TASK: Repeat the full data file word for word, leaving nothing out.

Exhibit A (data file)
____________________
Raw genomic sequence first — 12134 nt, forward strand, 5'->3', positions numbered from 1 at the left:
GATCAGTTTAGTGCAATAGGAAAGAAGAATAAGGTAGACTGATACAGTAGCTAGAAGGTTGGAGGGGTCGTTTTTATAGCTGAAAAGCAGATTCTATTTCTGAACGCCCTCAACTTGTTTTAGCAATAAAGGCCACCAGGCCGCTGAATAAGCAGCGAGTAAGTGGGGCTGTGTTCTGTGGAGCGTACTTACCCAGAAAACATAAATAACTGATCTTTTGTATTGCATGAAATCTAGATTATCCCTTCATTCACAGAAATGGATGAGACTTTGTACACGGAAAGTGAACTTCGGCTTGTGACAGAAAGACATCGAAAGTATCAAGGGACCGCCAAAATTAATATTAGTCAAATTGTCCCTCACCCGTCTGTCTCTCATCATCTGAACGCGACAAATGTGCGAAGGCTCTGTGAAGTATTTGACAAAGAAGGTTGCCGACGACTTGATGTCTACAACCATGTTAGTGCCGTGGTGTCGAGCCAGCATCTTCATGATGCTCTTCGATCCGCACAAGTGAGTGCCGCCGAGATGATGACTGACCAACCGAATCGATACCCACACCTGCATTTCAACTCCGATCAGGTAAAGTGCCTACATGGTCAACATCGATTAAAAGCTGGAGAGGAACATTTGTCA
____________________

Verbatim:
Raw genomic sequence first — 12134 nt, forward strand, 5'->3', positions numbered from 1 at the left:
GATCAGTTTAGTGCAATAGGAAAGAAGAATAAGGTAGACTGATACAGTAGCTAGAAGGTTGGAGGGGTCGTTTTTATAGCTGAAAAGCAGATTCTATTTCTGAACGCCCTCAACTTGTTTTAGCAATAAAGGCCACCAGGCCGCTGAATAAGCAGCGAGTAAGTGGGGCTGTGTTCTGTGGAGCGTACTTACCCAGAAAACATAAATAACTGATCTTTTGTATTGCATGAAATCTAGATTATCCCTTCATTCACAGAAATGGATGAGACTTTGTACACGGAAAGTGAACTTCGGCTTGTGACAGAAAGACATCGAAAGTATCAAGGGACCGCCAAAATTAATATTAGTCAAATTGTCCCTCACCCGTCTGTCTCTCATCATCTGAACGCGACAAATGTGCGAAGGCTCTGTGAAGTATTTGACAAAGAAGGTTGCCGACGACTTGATGTCTACAACCATGTTAGTGCCGTGGTGTCGAGCCAGCATCTTCATGATGCTCTTCGATCCGCACAAGTGAGTGCCGCCGAGATGATGACTGACCAACCGAATCGATACCCACACCTGCATTTCAACTCCGATCAGGTAAAGTGCCTACATGGTCAACATCGATTAAAAGCTGGAGAGGAACATTTGTCA